Would you consider buying a Chinese-built ute? Tell us what you think in the comments below.
This is a facelift done right. The new-look Triton isn't just more attractive, it also offers a lot for customers to like - not least of which is the brand's unprecedented stance as safety leader in the ute segment. Kudos, Mitsubishi.
It may not be as polished as a Ranger, as gutsy as an Amarok, as classy as an X-Class, or as rugged as a HiLux - but the Triton now stands up as more than just a value-focused offering in the segment. The GLS is a terrific bang-for-your-buck offering, and stands out as our pick of the range.
The new Triton deserves to do very well.
Note: CarsGuide attended this event as a guest of the manufacturer, with travel and meals provided.
Do you think of Mitsubishi as a 'value' brand? Tell us what you think in the comments section below.
From the outside, the LDV T60 is not unpleasant to look at – part-chunky ute, part-SUV styling – but there’s nothing startlingly special about it, either. It has the scalloped sides of an Amarok look-alike, the sporty stretch bonnet of a HiLux wannabe and everything in between.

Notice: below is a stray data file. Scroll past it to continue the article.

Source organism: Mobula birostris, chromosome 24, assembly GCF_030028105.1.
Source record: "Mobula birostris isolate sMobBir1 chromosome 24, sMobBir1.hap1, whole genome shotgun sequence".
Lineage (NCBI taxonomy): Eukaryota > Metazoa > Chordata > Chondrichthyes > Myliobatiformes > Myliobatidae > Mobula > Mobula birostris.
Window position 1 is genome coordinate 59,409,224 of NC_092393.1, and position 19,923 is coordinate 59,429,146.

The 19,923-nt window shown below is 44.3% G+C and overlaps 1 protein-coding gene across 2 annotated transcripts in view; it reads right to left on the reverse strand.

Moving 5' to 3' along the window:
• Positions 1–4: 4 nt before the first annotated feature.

I like it for its lack of pretension, as if its designers had a beer down the pub, scratched out their ideas on a coaster as a bit of a joke and then they decided they were actually pretty good, so those guidelines have stuck.
The interior is all clean lines and big surfaces, especially the plastic everything in the Pro, which is not a bad thing as this tradie-targetting model has a real everyday working ute feel to it.
The cabin is dominated by the huge expanse of dash-top and the ute’s 10.0-inch touchscreen entertainment unit.
I'm not the only one who thinks this facelift has been the best yet from Mitsubishi.
The aggressive 'dynamic shield' front end has translated well here, with slimmer headlights, a big chunky bumper and still good clearance for off-roading - watch the video til the end, if that's of interest to you. The side steps have been redesigned for better clearance and tread size, too.